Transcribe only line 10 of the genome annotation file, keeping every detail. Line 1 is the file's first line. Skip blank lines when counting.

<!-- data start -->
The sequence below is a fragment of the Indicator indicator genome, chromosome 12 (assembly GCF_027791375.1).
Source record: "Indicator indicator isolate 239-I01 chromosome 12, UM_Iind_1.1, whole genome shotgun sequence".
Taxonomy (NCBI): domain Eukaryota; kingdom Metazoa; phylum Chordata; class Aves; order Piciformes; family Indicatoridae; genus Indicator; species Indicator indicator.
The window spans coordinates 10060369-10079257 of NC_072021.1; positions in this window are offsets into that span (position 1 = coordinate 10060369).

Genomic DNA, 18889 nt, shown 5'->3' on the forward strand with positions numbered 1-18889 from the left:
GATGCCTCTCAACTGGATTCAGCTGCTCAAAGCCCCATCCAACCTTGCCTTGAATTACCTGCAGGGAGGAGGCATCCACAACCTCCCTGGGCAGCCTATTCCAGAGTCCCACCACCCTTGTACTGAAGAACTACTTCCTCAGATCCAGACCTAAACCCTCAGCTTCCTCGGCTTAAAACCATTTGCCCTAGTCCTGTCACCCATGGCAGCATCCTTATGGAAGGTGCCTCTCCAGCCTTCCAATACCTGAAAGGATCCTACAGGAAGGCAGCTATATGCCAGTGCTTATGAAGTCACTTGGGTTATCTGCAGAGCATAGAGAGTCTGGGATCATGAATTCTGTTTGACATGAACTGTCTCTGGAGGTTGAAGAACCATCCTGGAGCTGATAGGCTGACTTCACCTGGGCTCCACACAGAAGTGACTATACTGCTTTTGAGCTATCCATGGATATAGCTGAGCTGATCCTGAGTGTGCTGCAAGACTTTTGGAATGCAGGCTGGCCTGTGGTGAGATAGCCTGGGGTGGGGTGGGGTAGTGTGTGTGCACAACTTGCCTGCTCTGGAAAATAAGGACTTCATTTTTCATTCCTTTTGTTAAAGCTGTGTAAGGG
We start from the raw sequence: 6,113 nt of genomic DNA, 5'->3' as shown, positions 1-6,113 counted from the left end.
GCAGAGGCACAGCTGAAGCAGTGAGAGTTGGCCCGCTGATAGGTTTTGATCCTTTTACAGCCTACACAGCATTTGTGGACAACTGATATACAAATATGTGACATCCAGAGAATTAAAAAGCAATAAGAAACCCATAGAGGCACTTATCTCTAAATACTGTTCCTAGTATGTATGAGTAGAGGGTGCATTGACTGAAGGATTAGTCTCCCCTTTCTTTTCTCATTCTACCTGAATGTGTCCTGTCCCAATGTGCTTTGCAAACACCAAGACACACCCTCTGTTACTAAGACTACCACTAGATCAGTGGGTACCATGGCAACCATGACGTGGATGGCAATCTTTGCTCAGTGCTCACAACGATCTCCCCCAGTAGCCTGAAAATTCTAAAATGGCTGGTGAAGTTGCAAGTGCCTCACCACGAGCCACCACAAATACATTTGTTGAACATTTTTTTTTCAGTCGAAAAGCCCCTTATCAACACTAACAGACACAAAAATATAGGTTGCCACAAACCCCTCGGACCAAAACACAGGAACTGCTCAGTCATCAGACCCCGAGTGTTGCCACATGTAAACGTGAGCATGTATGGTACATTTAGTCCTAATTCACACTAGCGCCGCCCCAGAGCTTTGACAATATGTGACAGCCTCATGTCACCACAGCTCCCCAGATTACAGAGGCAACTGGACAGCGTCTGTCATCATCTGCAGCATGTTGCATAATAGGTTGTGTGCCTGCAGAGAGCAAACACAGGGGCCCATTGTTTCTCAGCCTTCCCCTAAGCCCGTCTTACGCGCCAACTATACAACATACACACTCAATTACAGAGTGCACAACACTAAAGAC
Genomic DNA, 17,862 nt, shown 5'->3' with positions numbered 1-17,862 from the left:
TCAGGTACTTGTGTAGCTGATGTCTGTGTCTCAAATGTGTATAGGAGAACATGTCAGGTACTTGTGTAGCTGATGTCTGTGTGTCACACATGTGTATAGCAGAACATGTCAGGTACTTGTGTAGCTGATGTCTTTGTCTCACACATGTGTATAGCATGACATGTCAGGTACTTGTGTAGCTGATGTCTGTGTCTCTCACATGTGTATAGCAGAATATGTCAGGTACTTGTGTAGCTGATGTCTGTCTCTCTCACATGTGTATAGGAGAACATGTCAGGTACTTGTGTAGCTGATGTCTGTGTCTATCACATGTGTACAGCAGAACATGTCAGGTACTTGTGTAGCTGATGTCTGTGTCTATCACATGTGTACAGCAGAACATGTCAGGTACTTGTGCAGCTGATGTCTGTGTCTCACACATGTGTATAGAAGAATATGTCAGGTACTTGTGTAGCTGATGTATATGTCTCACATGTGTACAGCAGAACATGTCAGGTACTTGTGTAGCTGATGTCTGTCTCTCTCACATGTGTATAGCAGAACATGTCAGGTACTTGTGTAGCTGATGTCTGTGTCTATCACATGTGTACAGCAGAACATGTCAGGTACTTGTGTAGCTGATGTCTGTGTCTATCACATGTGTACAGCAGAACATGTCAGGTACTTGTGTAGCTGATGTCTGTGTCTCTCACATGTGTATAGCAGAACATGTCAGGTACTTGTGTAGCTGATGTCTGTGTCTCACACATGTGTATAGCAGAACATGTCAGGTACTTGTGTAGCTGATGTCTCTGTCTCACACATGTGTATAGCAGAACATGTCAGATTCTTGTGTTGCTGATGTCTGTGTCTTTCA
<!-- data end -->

TCAGGTACTTGTGTAGCTGATGTCTGTGTCTCAAATGTGTATAGGAGAACATGTCAGGTACTTGTGTAGCTGATGTCTGTGTGTCACACATGTGTATAGCAGAACATGTCAGGTACTTGTGTAGCTGATGTCTTTGTCTCACACATGTGTATAGCATGACATGTCAGGTACTTGTGTAGCTGATGTCTGTGTCTCTCACATGTGTATAGCAGAATATGTCAGGTACTTGTGTAGCTGATGTCTGTCTCTCTCACATGTGTATAGGAGAACATGTCAGGTACTTGTGTAGCTGATGTCTGTGTCTATCACATGTGTACAGCAGAACATGTCAGGTACTTGTGTAGCTGATGTCTGTGTCTATCACATGTGTACAGCAGAACATGTCAGGTACTTGTGCAGCTGATGTCTGTGTCTCACACATGTGTATAGAAGAATATGTCAGGTACTTGTGTAGCTGATGTATATGTCTCACATGTGTACAGCAGAACATGTCAGGTACTTGTGTAGCTGATGTCTGTCTCTCTCACATGTGTATAGCAGAACATGTCAGGTACTTGTGTAGCTGATGTCTGTGTCTATCACATGTGTACAGCAGAACATGTCAGGTACTTGTGTAGCTGATGTCTGTGTCTATCACATGTGTACAGCAGAACATGTCAGGTACTTGTGTAGCTGATGTCTGTGTCTCTCACATGTGTATAGCAGAACATGTCAGGTACTTGTGTAGCTGATGTCTGTGTCTCACACATGTGTATAGCAGAACATGTCAGGTACTTGTGTAGCTGATGTCTCTGTCTCACACATGTGTATAGCAGAACATGTCAGATTCTTGTGTTGCTGATGTCTGTGTCTTTCA